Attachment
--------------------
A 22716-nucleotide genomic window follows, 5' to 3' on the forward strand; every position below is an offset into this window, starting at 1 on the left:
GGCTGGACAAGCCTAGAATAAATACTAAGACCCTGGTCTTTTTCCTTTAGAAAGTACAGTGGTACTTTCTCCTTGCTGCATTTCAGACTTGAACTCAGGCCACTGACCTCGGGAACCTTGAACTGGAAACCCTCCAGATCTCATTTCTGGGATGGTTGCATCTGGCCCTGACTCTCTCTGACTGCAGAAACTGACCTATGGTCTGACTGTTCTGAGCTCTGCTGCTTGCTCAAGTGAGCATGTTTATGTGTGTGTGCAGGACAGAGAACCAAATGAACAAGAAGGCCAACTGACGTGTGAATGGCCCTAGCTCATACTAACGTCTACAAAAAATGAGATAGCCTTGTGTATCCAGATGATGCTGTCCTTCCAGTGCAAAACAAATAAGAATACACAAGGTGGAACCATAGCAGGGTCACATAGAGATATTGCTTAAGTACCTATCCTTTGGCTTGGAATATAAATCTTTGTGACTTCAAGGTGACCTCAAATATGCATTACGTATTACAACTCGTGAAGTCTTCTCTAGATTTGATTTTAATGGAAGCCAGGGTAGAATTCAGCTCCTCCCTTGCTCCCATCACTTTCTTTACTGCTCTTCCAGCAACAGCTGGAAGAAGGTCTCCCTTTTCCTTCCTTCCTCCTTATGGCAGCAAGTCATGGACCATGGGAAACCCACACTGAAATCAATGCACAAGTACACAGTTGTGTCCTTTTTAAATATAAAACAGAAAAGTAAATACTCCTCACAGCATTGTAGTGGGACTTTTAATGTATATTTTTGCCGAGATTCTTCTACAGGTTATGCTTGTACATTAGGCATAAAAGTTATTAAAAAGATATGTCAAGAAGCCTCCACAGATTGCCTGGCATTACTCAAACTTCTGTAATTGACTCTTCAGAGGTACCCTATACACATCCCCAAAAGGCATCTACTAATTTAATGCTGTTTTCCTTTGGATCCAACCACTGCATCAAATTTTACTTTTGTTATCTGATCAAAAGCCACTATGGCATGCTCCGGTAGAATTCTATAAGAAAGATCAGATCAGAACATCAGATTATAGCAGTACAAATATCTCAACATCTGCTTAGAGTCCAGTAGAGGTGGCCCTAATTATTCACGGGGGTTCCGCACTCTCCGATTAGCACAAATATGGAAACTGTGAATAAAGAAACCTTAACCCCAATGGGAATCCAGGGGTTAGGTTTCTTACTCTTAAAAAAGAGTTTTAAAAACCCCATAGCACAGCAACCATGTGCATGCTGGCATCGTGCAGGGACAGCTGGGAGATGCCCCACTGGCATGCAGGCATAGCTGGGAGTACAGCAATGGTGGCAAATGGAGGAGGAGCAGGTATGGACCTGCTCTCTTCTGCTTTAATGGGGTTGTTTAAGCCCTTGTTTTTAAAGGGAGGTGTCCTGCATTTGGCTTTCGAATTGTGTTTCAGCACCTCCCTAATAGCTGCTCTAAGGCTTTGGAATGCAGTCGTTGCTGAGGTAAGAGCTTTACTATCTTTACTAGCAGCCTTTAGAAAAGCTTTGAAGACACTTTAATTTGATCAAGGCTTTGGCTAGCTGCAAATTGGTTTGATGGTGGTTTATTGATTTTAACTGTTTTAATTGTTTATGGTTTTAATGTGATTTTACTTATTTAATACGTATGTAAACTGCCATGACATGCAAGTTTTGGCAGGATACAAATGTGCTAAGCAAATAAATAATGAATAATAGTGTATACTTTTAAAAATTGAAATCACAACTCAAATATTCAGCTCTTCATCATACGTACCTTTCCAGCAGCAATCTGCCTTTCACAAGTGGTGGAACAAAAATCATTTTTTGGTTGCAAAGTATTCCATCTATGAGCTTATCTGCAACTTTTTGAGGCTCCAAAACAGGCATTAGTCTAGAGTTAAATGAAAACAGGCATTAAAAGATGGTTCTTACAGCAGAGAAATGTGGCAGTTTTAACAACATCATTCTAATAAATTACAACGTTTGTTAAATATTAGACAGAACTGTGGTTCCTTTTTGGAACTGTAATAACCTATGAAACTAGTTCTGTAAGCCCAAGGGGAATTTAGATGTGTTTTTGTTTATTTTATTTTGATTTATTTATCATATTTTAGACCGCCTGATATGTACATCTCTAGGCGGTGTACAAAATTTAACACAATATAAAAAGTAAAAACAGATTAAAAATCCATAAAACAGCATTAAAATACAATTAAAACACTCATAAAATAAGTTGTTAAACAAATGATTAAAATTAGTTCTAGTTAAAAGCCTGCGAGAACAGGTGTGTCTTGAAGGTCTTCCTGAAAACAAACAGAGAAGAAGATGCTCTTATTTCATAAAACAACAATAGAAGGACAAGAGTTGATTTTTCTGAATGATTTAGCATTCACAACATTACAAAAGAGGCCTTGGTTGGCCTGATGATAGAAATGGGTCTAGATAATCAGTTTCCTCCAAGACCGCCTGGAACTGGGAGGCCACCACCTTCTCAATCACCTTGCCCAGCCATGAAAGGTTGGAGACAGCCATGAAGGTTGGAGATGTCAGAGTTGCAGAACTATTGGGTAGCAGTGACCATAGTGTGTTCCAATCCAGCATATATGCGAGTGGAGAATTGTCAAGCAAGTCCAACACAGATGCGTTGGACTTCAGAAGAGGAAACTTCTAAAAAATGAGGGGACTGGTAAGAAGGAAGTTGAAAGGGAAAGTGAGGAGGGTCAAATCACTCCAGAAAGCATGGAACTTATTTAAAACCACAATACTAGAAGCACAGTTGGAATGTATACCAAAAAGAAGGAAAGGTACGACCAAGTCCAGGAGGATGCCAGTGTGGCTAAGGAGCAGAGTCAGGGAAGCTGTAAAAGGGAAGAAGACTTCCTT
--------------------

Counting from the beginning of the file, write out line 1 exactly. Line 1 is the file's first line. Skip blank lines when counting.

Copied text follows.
A 22716-nucleotide genomic window follows, 5' to 3' on the forward strand; every position below is an offset into this window, starting at 1 on the left: